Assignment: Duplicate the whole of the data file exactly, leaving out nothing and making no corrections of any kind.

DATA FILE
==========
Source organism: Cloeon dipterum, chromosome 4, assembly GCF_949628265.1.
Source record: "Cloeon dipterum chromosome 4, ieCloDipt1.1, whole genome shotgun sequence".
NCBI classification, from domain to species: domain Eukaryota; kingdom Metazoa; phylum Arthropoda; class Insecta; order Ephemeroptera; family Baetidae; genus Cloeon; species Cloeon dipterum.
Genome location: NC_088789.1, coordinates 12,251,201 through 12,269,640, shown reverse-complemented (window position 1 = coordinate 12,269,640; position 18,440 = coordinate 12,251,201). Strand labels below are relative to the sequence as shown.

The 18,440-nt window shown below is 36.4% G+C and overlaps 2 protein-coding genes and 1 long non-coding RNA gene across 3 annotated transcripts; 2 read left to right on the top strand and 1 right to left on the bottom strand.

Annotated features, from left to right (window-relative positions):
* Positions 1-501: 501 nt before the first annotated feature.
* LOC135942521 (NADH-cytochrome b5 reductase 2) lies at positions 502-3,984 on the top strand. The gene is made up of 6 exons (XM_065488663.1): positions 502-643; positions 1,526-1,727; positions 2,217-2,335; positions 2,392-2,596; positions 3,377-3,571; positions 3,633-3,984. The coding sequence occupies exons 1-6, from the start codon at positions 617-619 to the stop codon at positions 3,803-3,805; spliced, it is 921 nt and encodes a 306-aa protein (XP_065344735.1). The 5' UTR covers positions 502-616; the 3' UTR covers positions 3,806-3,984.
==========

Source organism: Cloeon dipterum, chromosome 4, assembly GCF_949628265.1.
Source record: "Cloeon dipterum chromosome 4, ieCloDipt1.1, whole genome shotgun sequence".
NCBI classification, from domain to species: domain Eukaryota; kingdom Metazoa; phylum Arthropoda; class Insecta; order Ephemeroptera; family Baetidae; genus Cloeon; species Cloeon dipterum.
Genome location: NC_088789.1, coordinates 12,251,201 through 12,269,640, shown reverse-complemented (window position 1 = coordinate 12,269,640; position 18,440 = coordinate 12,251,201). Strand labels below are relative to the sequence as shown.

The 18,440-nt window shown below is 36.4% G+C and overlaps 2 protein-coding genes and 1 long non-coding RNA gene across 3 annotated transcripts; 2 read left to right on the top strand and 1 right to left on the bottom strand.

Annotated features, from left to right (window-relative positions):
* Positions 1-501: 501 nt before the first annotated feature.
* LOC135942521 (NADH-cytochrome b5 reductase 2) lies at positions 502-3,984 on the top strand. The gene is made up of 6 exons (XM_065488663.1): positions 502-643; positions 1,526-1,727; positions 2,217-2,335; positions 2,392-2,596; positions 3,377-3,571; positions 3,633-3,984. The coding sequence occupies exons 1-6, from the start codon at positions 617-619 to the stop codon at positions 3,803-3,805; spliced, it is 921 nt and encodes a 306-aa protein (XP_065344735.1). The 5' UTR covers positions 502-616; the 3' UTR covers positions 3,806-3,984.